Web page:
This hillside revival by LLG Architects breathes and indulges the senses
LLG Architects capitalizes on the original hillside house’s prime orientation that gives the optimum conditions for passive cooling and vistas beyond
March 19, 2020
Written by Lawrence Carlos
Photographed by Ed Simon
Eight kilometers north of Cebu city center, via the Transcentral Highway, is Nivel Hills, a woody hillside residential community looking back over the oldest and first capital of the Philippines. Off the highway and winding through the country road to a secluded corner of the neighborhood is a house screened off with a rusticated wall and a wide slatted timber gate framed in black-painted steel. One’s expectation of what lies ahead begins rather placidly.
Drawing the bespoke-fabricated gate back, you enter the 534-square-meter lot with the mass of the shallow pitched-roof residence appearing diminutive in height. The stone-finished wall, a retaining one, wraps around the lot and begins to decline in response to the sloped topography; adobe stone partially clads the front elevation, a nod to the previously built masonry keeping the lot from subsiding. The architect couple, Patrick Lendel and Leizle Marie Go, principals of their eponymous firm, LLG Architects, took us around and briefly gave us an account of the house’s backstory.
In 2014, the client approached LLG Architects after they had acquired an existing property from a friend who had to sell it to pursue a new life as a flower farmer. The previous owner had built the original house in the late 1990s for his family. Still, unforeseen circumstances led to the house being offered to his friends and present owners, who were in the business of design-and-build to sell. They took the project as a favor but also recognized it “had the potential to be something more than what it was.”
The dialogue between the architect and client resulted in a design approach hinged upon three inherent aspects of the existing two-story property: the peaceful environs of the neighborhood which attunes oneself to the spectacular panoramic views; retaining the character of the original unpainted and unplastered finishes, as well as the timber flooring and joists; and finally, the opportunity to convert the orchid garden, which faces the valley, into a swimming pool while keeping the three existing, mature pomelo trees. The ingredients for an overhaul were already promising.
In total, the 203-square-meter house took three years to renovate, mostly owing to the clients’ business commitments rather than the complexity of the build. This doesn’t detract, however, from the shrewdness of the interventions made to simplify and accentuate the experience of living in a home perched in the highlands of Cebu island. LLG Architects replaced the rotting and sagging timber roof trusses with steel ones. It was then raised by half a meter to install clerestory windows all the way round to introduce more daylight and give the cozy living and bedroom floor more breathing space. Internal partition walls were removed to create visual connections across the spaces and maximize sightlines to the scenery outside.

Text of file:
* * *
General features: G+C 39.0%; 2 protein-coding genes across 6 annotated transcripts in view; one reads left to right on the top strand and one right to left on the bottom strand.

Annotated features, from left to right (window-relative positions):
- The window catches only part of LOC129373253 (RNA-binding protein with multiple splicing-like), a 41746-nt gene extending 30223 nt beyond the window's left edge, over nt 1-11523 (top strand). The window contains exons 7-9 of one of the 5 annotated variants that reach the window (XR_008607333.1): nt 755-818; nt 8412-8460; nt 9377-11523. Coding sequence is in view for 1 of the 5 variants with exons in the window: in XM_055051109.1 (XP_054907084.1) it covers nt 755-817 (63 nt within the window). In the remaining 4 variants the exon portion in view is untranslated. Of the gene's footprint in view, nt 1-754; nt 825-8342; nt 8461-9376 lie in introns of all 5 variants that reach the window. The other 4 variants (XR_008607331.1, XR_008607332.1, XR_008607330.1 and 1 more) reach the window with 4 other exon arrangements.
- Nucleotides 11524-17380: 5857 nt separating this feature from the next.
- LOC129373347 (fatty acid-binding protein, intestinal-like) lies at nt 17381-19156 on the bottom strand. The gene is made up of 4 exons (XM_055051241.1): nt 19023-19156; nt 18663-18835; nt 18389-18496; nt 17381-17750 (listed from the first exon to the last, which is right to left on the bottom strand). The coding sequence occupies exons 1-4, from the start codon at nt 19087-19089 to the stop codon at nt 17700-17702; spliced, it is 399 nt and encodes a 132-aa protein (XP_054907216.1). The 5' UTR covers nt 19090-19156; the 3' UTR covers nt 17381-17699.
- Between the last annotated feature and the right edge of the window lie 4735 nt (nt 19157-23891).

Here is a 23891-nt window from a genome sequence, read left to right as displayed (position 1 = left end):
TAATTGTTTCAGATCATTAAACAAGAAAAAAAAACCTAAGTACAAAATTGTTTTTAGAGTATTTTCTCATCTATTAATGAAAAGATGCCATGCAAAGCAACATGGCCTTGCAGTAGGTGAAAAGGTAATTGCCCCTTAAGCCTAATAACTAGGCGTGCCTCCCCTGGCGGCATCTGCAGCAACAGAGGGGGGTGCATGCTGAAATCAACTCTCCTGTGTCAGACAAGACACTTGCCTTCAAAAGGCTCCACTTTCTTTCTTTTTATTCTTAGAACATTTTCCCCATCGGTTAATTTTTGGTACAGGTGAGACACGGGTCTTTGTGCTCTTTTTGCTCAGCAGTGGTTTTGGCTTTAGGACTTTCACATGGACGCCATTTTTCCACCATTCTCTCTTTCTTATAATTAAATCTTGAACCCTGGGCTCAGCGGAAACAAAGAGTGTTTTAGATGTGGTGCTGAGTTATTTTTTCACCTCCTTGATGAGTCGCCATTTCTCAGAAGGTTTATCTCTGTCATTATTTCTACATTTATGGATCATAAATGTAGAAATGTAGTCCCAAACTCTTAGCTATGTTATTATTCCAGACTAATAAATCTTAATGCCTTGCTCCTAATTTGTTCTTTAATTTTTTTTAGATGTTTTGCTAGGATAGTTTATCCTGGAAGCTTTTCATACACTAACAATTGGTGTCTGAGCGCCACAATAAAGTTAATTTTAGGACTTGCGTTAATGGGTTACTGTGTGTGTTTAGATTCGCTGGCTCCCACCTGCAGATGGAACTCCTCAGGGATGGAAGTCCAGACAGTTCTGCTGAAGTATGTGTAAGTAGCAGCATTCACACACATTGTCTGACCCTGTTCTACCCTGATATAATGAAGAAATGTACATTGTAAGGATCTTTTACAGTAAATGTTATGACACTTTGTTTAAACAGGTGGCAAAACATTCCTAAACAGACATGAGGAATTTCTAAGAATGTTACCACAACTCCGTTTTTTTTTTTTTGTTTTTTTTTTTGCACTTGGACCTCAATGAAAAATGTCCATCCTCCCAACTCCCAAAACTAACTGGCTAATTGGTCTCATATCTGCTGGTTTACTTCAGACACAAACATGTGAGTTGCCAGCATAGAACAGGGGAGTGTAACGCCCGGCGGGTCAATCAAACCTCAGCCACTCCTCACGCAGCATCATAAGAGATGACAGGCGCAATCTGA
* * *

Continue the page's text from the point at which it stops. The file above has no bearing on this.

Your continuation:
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Going down to the lower level, which lies snug on the hillside, the structure holding the ground floor up finds an architectural expression that also defines the open plan. The columns and timber slat infill demarcate the descent into the space and the combined living, dining, and kitchen. The beams appear to widen the space while also framing the exposed timber joists, which comprise of a combination of red lawaan (or shorea), kamagong, and narra. The clearances afforded by the wide loadbearing spans allow the full height sliding windows to offer unimpeded visual amenity to the outside, while also drawing in hillside breezes when open. Once outside onto the pool deck, the house recedes behind the pomelo trees, and one can indulge the senses amidst the landscape.
The house’s higher altitude and single-facing aspect give it the optimum conditions for passive cooling. The largest openings on the southwest elevation ensure its spaces receive plenty of airflows, while the trees help shade the house from solar heat gain throughout the entire day due to its steep location. Asphalt shingles replaced the original corrugated GI sheets to improve insulation from both heat and sound. In short, LLG Architects capitalized on the original house’s prime orientation, and the rest followed.
The property developer clients were so fond of the redesign that they decided not to sell and, instead, use it as their weekend home. You can find their collection of art and architecture books on the house’s parquet wood coffee tables, crafted by a local carpenter, adding to the tactile charm of the interiors. Items are displayed from the client’s travels while well-known statement chairs bring their interest in design to the foreground. Guests often stay to the wee hours of the morning to fully soak up the idyll—one they can hold onto once they depart.
Reiterating the use of hardwearing finishes and open spatial planning, the clients preen, “Our kids run around the house wet from the pool. They spill drinks on the floor, and the house takes it in stride because we designed it to be used and lived in. Not as a showcase or trophy.” Indeed, the house does not yearn to be a design that demands attention, but even way before LLG Architects stepped in, always brings your gaze toward the vistas beyond and rightfully so.
This first appeared on Tropical Architecture for the 21st Century Volume 2. Edits were made for BluPrint online.
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